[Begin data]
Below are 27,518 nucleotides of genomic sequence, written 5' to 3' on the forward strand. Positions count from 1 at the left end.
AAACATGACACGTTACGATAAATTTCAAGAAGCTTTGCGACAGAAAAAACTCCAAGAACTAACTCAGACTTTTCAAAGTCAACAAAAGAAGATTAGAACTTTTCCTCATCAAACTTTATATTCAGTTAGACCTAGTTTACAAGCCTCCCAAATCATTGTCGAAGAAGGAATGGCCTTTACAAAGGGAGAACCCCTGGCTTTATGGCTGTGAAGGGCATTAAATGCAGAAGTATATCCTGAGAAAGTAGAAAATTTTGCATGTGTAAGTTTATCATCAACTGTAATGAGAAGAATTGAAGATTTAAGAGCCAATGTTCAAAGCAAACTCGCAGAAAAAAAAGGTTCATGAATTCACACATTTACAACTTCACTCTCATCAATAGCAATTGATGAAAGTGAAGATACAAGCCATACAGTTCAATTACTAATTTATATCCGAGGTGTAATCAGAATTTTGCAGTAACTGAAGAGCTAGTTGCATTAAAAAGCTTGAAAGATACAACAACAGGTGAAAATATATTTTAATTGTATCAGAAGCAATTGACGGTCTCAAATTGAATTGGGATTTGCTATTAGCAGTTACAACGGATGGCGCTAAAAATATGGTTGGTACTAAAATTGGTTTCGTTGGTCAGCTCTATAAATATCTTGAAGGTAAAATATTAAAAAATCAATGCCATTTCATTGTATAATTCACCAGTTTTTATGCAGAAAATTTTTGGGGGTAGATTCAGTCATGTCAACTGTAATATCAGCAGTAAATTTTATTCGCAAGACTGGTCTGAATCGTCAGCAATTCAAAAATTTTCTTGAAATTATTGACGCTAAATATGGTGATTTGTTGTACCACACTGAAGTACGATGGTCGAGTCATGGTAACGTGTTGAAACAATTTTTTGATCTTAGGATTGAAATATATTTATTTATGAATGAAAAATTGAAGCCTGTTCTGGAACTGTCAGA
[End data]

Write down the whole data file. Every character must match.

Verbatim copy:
Below are 27,518 nucleotides of genomic sequence, written 5' to 3' on the forward strand. Positions count from 1 at the left end.
AAACATGACACGTTACGATAAATTTCAAGAAGCTTTGCGACAGAAAAAACTCCAAGAACTAACTCAGACTTTTCAAAGTCAACAAAAGAAGATTAGAACTTTTCCTCATCAAACTTTATATTCAGTTAGACCTAGTTTACAAGCCTCCCAAATCATTGTCGAAGAAGGAATGGCCTTTACAAAGGGAGAACCCCTGGCTTTATGGCTGTGAAGGGCATTAAATGCAGAAGTATATCCTGAGAAAGTAGAAAATTTTGCATGTGTAAGTTTATCATCAACTGTAATGAGAAGAATTGAAGATTTAAGAGCCAATGTTCAAAGCAAACTCGCAGAAAAAAAAGGTTCATGAATTCACACATTTACAACTTCACTCTCATCAATAGCAATTGATGAAAGTGAAGATACAAGCCATACAGTTCAATTACTAATTTATATCCGAGGTGTAATCAGAATTTTGCAGTAACTGAAGAGCTAGTTGCATTAAAAAGCTTGAAAGATACAACAACAGGTGAAAATATATTTTAATTGTATCAGAAGCAATTGACGGTCTCAAATTGAATTGGGATTTGCTATTAGCAGTTACAACGGATGGCGCTAAAAATATGGTTGGTACTAAAATTGGTTTCGTTGGTCAGCTCTATAAATATCTTGAAGGTAAAATATTAAAAAATCAATGCCATTTCATTGTATAATTCACCAGTTTTTATGCAGAAAATTTTTGGGGGTAGATTCAGTCATGTCAACTGTAATATCAGCAGTAAATTTTATTCGCAAGACTGGTCTGAATCGTCAGCAATTCAAAAATTTTCTTGAAATTATTGACGCTAAATATGGTGATTTGTTGTACCACACTGAAGTACGATGGTCGAGTCATGGTAACGTGTTGAAACAATTTTTTGATCTTAGGATTGAAATATATTTATTTATGAATGAAAAATTGAAGCCTGTTCTGGAACTGTCAGA